After several people asked my opinion about multifunction electric pressure cookers, such as Instant Pot, I invested in one and have been learning how to use it. Luckily, I have a copy of Marilyn Haugen’s “175 Best Multifunction Electric Pressure Cooker Recipes” (Robert Rose, Toronto, 2017) to refer to.
Stovetop pressure cookers have been around for a long time. Multifunction electric ones, which can be used to sauté and slow cook as well as cook foods under pressure, are more recent innovations. “Multicooker Basics”, the introductory chapter in Haugen’s book, provides an overview of how they work and what they can do. At the end of the book are charts of pressure cooking times for a number of basic foods.
Haugen confined her recipe selections to those that utilize the pressure cooking function and included no slow cooker recipes to prepare in the electric multifunction cookers. The instructions are tailored for use with these particular appliances, and not stovetop pressure cookers.
The book is in the trade paper format, with well-laid-out, well-edited, readable recipes, 16 colour photographs and a good index. The table of contents lists chapters on breakfasts, soups, stews and chilies, main courses, side dishes, paleo dishes, vegetarian and vegan dishes, desserts and bonus recipes on stocks and sauces.
Most of the recipes I tried worked well and tasted good. Exceptions are as follows: The vegetables were mushy in Thai tofu, carrots, broccoli and cauliflower with peanut sauce; the taste of the herb coating overpowered the flavours of the chicken, peppers and olives in the Mediterranean chicken breast rollups and the stated number of servings was underestimated in most recipes.
I will certainly make some recipes from this book again, especially for dishes such as soups that require long simmering on the stovetop to achieve the same tender meat and rich flavours as created in a much shorter time with the pressure cooker. This beef and barley soup has great flavour and just the right consistency for my taste.
Hearty Beef Barley Soup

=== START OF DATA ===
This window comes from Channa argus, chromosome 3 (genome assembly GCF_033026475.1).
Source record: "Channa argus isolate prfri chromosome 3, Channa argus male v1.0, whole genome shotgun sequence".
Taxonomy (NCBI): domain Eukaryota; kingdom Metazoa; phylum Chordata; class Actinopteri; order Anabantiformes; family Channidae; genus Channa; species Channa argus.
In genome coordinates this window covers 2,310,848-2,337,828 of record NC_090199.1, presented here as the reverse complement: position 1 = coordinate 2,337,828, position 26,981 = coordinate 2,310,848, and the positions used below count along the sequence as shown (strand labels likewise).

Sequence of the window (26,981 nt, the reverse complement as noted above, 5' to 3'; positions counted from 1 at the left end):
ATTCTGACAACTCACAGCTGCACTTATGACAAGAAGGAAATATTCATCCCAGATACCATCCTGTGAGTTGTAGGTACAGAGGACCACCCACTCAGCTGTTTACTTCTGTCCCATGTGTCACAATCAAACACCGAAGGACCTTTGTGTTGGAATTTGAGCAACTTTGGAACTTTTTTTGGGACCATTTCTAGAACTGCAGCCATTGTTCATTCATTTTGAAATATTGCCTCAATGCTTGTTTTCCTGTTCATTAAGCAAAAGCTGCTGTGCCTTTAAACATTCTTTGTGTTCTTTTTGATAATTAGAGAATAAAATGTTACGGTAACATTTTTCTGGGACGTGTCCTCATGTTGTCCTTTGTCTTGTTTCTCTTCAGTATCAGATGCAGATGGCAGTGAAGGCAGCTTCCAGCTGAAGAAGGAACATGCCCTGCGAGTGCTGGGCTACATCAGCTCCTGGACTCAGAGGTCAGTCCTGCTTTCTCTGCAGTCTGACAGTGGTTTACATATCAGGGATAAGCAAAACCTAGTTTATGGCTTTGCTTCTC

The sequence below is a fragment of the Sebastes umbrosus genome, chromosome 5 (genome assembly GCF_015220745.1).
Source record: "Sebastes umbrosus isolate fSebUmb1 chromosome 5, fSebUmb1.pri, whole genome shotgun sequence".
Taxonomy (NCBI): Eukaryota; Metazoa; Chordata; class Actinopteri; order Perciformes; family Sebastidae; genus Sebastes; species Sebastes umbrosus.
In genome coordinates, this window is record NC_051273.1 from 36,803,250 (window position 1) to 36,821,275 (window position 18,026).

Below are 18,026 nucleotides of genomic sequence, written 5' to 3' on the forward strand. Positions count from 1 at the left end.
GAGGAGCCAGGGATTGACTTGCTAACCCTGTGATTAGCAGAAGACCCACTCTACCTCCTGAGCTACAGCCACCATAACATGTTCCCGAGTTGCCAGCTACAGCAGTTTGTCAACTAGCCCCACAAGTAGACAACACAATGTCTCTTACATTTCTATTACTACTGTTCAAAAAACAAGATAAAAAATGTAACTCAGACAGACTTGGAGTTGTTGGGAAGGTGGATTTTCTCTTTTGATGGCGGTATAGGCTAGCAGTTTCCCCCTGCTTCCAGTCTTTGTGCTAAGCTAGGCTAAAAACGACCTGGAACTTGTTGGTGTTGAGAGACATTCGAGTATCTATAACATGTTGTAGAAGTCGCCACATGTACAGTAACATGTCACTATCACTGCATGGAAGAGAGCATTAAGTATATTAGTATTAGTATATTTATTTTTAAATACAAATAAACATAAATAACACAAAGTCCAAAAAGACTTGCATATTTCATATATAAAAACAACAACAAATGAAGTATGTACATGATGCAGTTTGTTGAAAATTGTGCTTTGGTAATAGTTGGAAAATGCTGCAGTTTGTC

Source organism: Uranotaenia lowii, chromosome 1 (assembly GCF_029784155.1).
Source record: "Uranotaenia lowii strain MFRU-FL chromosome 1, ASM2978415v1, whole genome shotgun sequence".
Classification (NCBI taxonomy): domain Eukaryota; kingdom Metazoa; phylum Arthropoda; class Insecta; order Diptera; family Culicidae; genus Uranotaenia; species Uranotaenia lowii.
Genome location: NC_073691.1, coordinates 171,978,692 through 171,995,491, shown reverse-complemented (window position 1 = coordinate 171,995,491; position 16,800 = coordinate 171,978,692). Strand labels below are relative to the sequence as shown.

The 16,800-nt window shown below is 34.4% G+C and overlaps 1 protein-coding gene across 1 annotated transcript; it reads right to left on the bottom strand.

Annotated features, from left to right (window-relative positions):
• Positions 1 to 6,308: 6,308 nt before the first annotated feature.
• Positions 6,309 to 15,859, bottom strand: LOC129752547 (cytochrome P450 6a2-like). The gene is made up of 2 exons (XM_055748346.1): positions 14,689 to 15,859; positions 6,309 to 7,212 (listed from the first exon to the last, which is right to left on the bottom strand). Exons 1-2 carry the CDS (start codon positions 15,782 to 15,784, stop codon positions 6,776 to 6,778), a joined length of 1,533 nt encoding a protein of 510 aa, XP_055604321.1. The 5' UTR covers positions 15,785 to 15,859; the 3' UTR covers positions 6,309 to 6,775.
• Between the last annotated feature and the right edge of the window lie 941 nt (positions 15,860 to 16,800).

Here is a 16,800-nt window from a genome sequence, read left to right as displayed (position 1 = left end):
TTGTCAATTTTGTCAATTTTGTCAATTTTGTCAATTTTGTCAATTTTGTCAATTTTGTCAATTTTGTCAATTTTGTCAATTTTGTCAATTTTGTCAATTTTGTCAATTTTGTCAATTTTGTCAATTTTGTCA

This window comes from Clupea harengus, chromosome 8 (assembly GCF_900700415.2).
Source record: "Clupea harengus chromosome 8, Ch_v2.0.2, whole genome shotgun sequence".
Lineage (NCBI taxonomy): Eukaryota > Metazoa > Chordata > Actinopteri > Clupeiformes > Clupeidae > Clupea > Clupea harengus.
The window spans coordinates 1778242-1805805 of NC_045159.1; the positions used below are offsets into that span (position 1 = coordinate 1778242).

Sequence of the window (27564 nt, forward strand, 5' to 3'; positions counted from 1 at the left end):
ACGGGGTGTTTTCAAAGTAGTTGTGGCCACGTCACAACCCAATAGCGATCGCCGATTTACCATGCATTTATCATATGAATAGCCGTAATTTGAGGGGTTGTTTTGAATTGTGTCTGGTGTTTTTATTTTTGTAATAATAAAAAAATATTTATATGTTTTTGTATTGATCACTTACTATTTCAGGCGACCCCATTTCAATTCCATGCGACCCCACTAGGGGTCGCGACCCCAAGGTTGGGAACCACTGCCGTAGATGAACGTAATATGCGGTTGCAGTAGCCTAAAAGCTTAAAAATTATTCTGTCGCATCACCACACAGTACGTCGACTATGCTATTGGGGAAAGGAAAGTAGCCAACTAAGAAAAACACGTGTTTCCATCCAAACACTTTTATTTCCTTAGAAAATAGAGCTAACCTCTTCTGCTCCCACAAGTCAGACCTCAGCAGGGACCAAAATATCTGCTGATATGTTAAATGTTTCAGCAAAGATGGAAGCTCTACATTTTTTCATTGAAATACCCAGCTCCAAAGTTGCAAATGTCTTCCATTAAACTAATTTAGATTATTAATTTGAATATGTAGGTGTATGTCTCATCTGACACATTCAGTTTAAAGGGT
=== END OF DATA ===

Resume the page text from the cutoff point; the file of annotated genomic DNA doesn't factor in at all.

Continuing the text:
500 g (1 lb) boneless beef chuck roast, cut into 4 cm (1½ inch) thick slices
kosher salt and freshly ground black pepper
15 mL (1 tbsp) vegetable oil (approximately)
30 mL (2 tbsp) butter
3 carrots, diced
2 stalks celery, diced
1 onion, finely chopped
3 cloves garlic, minced
125 mL (½ cup) pearl barley
2 sprigs fresh thyme
1 bay leaf
2 mL (½ tsp) dried parsley
1 L (4 cups) low-sodium beef bone broth (recipe in book) or ready-to-use
250 mL (1 cup) water (approximately)
Season beef with salt and pepper. Heat the pressure cooker on high/sauté/brown. Add oil and heat until shimmering. Working in batches, add beef and cook, turning once, for five minutes per side or until browned on both sides, adding more oil as needed between batches. Transfer beef to a cutting board. Let rest for seven minutes. Then cut into 2.5 cm (1 inch) chunks.
Meanwhile, add butter to the cooker and heat until melted. Add carrots, celery, and onion; cook, stirring for 7 minutes or until lightly browned. Add garlic and cook, stirring for 1 minute, or until fragrant. Using a slotted spoon, transfer vegetables to a plate and set aside. Cancel cooking.
Return beef and any accumulated juices to the cooker. Add barley, thyme, bay leaf, parsley, broth and water, stirring well. Close and lock the lid. Cook on high pressure for 15 minutes. Quickly release the pressure (see tip). Check to make sure the beef is fork-tender; if more cooking time is needed, reset to high pressure for four minutes. Discard thyme sprigs and bay leaf.
Add browned vegetables to the cooker. Close and lock the lid. Cook on high pressure for seven minutes. Quickly release the pressure.
If soup is too thick, add water, 60 mL (¼ cup) at a time, until soup is your desired consistency. Reheat on high/sauté/brown, if needed. Season to taste with salt and pepper. Serve immediately.
Makes eight servings
Tip: When releasing the pressure after cooking barley, begin by slowly turning the pressure release knob. There may be some initial spewing of foam from the valve. Close the knob. Continue to open and close the knob in short spurts until no foam remains.
Margaret Prouse, a home economist, can be reached by writing her at RR#2, North Wiltshire, P.E.I., C0A 1Y0, or by email at email@example.com